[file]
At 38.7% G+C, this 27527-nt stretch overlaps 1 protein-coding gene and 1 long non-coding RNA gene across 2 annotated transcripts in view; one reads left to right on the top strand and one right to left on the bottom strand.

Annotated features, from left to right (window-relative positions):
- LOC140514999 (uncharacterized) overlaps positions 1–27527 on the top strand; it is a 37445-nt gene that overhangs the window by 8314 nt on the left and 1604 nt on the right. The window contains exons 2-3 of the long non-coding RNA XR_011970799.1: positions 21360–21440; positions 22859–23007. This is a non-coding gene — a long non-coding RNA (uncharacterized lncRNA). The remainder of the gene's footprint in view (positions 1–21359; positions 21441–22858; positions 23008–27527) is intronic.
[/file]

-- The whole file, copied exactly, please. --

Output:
At 38.7% G+C, this 27527-nt stretch overlaps 1 protein-coding gene and 1 long non-coding RNA gene across 2 annotated transcripts in view; one reads left to right on the top strand and one right to left on the bottom strand.

Annotated features, from left to right (window-relative positions):
- LOC140514999 (uncharacterized) overlaps positions 1–27527 on the top strand; it is a 37445-nt gene that overhangs the window by 8314 nt on the left and 1604 nt on the right. The window contains exons 2-3 of the long non-coding RNA XR_011970799.1: positions 21360–21440; positions 22859–23007. This is a non-coding gene — a long non-coding RNA (uncharacterized lncRNA). The remainder of the gene's footprint in view (positions 1–21359; positions 21441–22858; positions 23008–27527) is intronic.